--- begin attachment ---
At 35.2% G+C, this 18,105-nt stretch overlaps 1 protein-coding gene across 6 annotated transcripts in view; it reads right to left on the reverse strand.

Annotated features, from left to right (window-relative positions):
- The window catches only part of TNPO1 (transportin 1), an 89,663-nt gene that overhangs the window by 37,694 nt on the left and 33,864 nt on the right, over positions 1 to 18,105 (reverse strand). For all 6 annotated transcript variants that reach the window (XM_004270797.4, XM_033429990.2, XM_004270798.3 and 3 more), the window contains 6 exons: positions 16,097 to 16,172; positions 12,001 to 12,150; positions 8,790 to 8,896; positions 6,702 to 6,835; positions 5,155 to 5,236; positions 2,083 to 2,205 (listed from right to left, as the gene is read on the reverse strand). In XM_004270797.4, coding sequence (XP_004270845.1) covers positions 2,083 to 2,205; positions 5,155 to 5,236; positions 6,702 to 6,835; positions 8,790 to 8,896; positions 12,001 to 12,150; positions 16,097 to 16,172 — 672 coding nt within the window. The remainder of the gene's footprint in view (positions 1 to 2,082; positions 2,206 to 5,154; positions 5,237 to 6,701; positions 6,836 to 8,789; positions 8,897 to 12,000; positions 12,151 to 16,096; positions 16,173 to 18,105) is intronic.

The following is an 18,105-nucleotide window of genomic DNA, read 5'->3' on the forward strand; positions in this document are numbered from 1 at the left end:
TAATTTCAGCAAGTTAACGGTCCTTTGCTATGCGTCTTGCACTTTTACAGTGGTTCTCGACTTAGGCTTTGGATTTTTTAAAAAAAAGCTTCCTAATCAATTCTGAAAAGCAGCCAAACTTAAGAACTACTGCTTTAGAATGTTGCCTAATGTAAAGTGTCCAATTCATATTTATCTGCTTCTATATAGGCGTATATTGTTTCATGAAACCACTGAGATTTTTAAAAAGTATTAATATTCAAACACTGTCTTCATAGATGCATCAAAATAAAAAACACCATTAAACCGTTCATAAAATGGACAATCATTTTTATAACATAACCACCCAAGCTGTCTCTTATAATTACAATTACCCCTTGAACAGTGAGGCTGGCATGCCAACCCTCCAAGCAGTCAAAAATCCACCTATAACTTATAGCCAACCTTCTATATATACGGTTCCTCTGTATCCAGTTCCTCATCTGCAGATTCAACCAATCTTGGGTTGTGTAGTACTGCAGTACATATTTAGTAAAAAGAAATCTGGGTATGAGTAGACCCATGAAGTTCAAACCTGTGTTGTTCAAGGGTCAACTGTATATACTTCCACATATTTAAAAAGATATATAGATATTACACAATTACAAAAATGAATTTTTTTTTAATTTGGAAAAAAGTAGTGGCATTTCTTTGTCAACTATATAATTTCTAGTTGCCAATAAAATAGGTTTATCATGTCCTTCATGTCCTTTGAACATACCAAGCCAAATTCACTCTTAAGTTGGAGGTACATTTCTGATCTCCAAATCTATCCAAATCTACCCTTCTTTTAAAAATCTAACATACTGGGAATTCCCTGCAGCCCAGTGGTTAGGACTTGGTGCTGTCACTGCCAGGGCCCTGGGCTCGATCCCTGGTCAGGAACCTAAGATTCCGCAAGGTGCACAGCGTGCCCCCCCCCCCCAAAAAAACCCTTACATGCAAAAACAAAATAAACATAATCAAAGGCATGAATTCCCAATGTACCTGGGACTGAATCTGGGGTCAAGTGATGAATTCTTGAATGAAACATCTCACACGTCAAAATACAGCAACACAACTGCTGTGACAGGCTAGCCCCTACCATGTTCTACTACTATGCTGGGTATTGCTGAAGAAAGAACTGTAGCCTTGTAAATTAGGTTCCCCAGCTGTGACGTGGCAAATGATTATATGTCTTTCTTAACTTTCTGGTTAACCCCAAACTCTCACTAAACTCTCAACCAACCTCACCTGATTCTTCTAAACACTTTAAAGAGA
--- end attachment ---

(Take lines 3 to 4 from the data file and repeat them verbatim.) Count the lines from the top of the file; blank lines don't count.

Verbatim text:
- The window catches only part of TNPO1 (transportin 1), an 89,663-nt gene that overhangs the window by 37,694 nt on the left and 33,864 nt on the right, over positions 1 to 18,105 (reverse strand). For all 6 annotated transcript variants that reach the window (XM_004270797.4, XM_033429990.2, XM_004270798.3 and 3 more), the window contains 6 exons: positions 16,097 to 16,172; positions 12,001 to 12,150; positions 8,790 to 8,896; positions 6,702 to 6,835; positions 5,155 to 5,236; positions 2,083 to 2,205 (listed from right to left, as the gene is read on the reverse strand). In XM_004270797.4, coding sequence (XP_004270845.1) covers positions 2,083 to 2,205; positions 5,155 to 5,236; positions 6,702 to 6,835; positions 8,790 to 8,896; positions 12,001 to 12,150; positions 16,097 to 16,172 — 672 coding nt within the window. The remainder of the gene's footprint in view (positions 1 to 2,082; positions 2,206 to 5,154; positions 5,237 to 6,701; positions 6,836 to 8,789; positions 8,897 to 12,000; positions 12,151 to 16,096; positions 16,173 to 18,105) is intronic.

The following is an 18,105-nucleotide window of genomic DNA, read 5'->3' on the forward strand; positions in this document are numbered from 1 at the left end: